In her review of the season finale of Girls, New York Times television critic Alessandra Stanley spends four whole paragraphs talking about Lena Dunham and body image before getting to the actual substance of the episode.
"For once Lena Dunham’s unflinching, even defiant flaunting of physical imperfection was not on full display," Stanley wrote. "This HBO series, created by Ms. Dunham, became a sensation almost overnight, mostly because it was such a refreshing breath of realism ... Unlike her friends Hannah doesn’t even have good looks or a flattering wardrobe; Ms. Dunham kept finding new ways to rub it in and make a virtue of it ... Many took it as a cause: A television heroine can be frumpy and overweight and still have love affairs and lots of drama."
But is it realism to assume that every time a woman takes off her clothes, her primary concern is the aesthetics of her body (even if that's all Stanley can think of when she sees Dunham nude?) Maybe Hannah feels anxious about her body in relationship to Marnie's or Jessa's. But she and her friends eat the same frozen yogurt on park benches, suffer through the same cooking at their dinner parties, and make the same rounds of meals with their parents.
That's not to say Hannah has no anxieties. (In the first season, for instance, she worried over the state of her stomach, to which Adam responded by demanding that she gather his nonexistent stomach fat.) But she also seems to enjoy her body plenty, and to do lots with it other than stare at it critically in a mirror. She has happy sex with Sandy and with Joshua, she takes a lot of cocaine and dances like a madwoman, and she plays around with goth outfits and '50s swing dresses and rompers. While Hannah's body may cause reactions in viewers, the shape and size of it are far from her only concern as she tries to make a living as a writer, or her only source of trouble in relationships, which are also marked by communications problems and Hannah's own self-absorption.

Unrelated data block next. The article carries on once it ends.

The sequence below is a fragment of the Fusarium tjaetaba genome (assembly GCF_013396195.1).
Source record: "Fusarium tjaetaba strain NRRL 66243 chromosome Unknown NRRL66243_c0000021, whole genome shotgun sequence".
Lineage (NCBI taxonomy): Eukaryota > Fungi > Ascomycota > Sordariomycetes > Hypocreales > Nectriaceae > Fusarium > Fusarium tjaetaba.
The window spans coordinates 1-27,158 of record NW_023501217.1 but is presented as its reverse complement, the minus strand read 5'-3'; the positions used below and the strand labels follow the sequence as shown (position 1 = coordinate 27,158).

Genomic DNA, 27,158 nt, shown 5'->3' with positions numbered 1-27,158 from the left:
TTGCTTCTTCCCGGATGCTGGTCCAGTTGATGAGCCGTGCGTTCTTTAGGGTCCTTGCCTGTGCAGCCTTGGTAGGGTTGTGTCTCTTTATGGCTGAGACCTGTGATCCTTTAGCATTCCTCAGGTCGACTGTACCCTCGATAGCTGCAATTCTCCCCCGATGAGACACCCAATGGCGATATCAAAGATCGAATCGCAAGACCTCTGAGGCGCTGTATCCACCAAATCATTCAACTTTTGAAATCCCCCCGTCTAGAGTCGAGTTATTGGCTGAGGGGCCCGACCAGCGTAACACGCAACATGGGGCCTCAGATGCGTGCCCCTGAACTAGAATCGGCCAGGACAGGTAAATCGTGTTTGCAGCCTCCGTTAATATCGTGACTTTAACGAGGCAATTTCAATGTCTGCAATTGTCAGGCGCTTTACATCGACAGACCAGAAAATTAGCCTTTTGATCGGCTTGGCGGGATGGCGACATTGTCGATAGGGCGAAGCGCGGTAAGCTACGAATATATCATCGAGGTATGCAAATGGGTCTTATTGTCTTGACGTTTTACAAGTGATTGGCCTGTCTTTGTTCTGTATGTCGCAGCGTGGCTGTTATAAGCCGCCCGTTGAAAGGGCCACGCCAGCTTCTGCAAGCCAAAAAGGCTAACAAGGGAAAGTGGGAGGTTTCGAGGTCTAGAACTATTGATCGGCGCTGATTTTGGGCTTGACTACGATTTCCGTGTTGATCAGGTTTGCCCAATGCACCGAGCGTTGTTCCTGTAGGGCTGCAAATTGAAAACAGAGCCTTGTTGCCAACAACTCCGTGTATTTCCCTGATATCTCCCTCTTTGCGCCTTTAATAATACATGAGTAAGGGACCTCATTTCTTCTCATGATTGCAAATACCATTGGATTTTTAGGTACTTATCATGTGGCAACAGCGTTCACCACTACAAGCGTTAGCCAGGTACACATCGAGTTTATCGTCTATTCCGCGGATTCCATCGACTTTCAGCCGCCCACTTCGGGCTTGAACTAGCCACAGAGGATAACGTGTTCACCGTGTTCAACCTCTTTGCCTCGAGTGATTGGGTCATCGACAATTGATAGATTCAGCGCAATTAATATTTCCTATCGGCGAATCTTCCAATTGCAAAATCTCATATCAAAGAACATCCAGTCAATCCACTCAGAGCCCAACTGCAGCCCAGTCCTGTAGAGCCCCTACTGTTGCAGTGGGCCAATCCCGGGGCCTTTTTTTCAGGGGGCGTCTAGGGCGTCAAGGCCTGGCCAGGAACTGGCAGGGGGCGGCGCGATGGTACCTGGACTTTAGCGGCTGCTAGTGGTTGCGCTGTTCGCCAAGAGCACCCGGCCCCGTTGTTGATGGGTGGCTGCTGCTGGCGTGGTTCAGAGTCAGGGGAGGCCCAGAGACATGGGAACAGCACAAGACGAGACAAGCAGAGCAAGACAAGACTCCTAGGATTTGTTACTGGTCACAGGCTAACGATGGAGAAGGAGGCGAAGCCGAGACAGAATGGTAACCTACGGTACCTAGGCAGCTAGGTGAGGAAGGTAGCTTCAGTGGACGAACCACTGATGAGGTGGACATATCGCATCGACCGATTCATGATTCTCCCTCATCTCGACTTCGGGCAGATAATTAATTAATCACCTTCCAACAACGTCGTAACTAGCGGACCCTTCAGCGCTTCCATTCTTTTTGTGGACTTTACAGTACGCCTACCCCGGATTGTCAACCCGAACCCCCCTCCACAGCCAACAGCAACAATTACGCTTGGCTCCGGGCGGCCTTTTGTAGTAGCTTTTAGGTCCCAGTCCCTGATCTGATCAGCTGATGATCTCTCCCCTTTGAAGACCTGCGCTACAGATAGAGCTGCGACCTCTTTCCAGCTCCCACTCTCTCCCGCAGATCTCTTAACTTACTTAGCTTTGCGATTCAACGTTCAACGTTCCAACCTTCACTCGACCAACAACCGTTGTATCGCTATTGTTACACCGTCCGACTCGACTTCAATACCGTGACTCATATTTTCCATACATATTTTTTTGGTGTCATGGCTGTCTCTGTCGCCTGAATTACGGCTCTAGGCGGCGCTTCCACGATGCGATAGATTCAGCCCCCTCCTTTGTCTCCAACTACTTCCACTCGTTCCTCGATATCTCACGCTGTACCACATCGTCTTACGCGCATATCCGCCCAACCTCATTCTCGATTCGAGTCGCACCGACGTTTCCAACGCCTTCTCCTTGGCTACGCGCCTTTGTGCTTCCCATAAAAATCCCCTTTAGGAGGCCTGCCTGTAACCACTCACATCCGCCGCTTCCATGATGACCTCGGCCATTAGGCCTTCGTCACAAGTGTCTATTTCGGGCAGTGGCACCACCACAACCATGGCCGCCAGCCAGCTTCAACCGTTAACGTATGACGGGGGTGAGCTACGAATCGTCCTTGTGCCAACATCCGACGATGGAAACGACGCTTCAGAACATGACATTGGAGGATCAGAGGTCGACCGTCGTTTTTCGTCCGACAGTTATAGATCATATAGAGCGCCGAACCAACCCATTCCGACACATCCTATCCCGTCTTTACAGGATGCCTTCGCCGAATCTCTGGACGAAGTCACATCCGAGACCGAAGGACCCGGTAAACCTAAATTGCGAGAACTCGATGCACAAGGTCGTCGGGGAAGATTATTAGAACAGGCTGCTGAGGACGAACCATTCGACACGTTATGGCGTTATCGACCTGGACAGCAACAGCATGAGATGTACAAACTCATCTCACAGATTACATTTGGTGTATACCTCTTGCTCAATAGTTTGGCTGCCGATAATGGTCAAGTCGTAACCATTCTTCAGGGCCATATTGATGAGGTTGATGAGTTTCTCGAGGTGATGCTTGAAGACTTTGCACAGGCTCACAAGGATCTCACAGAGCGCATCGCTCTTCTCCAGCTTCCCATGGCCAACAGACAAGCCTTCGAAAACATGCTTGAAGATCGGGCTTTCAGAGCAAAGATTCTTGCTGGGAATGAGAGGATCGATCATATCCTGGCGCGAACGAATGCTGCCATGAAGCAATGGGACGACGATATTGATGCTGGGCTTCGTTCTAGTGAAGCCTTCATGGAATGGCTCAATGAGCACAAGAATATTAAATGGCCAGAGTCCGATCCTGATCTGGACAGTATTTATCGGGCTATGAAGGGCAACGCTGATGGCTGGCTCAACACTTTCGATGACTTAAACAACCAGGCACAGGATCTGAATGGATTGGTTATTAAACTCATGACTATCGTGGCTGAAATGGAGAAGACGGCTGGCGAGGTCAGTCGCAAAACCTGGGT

What makes Girls entertaining is not that it argues that fat girls can have it all, but that Hannah Horvath—quite rightly—doesn’t see herself as a fat girl. Thinking she should have body image issues says a great deal more about a viewer than it does about Hannah herself, or about any argument Lena Dunham is trying to make.